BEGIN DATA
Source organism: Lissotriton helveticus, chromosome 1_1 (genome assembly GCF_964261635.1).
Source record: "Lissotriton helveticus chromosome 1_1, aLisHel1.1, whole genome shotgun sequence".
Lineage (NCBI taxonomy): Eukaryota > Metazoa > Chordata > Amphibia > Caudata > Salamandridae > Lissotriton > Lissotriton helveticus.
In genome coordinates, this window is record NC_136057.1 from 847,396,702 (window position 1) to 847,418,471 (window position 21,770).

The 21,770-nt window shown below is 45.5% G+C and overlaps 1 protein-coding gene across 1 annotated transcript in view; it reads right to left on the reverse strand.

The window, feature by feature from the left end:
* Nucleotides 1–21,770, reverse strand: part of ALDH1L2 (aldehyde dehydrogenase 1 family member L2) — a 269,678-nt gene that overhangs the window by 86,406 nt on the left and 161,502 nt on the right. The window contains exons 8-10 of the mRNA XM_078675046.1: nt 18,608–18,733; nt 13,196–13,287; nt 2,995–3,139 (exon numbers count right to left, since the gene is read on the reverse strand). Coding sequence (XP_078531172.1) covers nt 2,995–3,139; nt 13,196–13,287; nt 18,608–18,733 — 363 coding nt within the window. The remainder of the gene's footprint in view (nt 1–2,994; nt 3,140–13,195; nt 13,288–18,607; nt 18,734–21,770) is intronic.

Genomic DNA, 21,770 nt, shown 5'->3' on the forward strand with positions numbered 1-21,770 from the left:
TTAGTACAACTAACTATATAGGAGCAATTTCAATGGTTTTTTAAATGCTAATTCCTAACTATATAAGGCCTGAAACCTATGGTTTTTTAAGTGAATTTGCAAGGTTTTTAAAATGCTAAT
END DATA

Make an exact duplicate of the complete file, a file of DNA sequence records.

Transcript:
Source organism: Lissotriton helveticus, chromosome 1_1 (genome assembly GCF_964261635.1).
Source record: "Lissotriton helveticus chromosome 1_1, aLisHel1.1, whole genome shotgun sequence".
Lineage (NCBI taxonomy): Eukaryota > Metazoa > Chordata > Amphibia > Caudata > Salamandridae > Lissotriton > Lissotriton helveticus.
In genome coordinates, this window is record NC_136057.1 from 847,396,702 (window position 1) to 847,418,471 (window position 21,770).

The 21,770-nt window shown below is 45.5% G+C and overlaps 1 protein-coding gene across 1 annotated transcript in view; it reads right to left on the reverse strand.

The window, feature by feature from the left end:
* Nucleotides 1–21,770, reverse strand: part of ALDH1L2 (aldehyde dehydrogenase 1 family member L2) — a 269,678-nt gene that overhangs the window by 86,406 nt on the left and 161,502 nt on the right. The window contains exons 8-10 of the mRNA XM_078675046.1: nt 18,608–18,733; nt 13,196–13,287; nt 2,995–3,139 (exon numbers count right to left, since the gene is read on the reverse strand). Coding sequence (XP_078531172.1) covers nt 2,995–3,139; nt 13,196–13,287; nt 18,608–18,733 — 363 coding nt within the window. The remainder of the gene's footprint in view (nt 1–2,994; nt 3,140–13,195; nt 13,288–18,607; nt 18,734–21,770) is intronic.

Genomic DNA, 21,770 nt, shown 5'->3' on the forward strand with positions numbered 1-21,770 from the left:
TTAGTACAACTAACTATATAGGAGCAATTTCAATGGTTTTTTAAATGCTAATTCCTAACTATATAAGGCCTGAAACCTATGGTTTTTTAAGTGAATTTGCAAGGTTTTTAAAATGCTAAT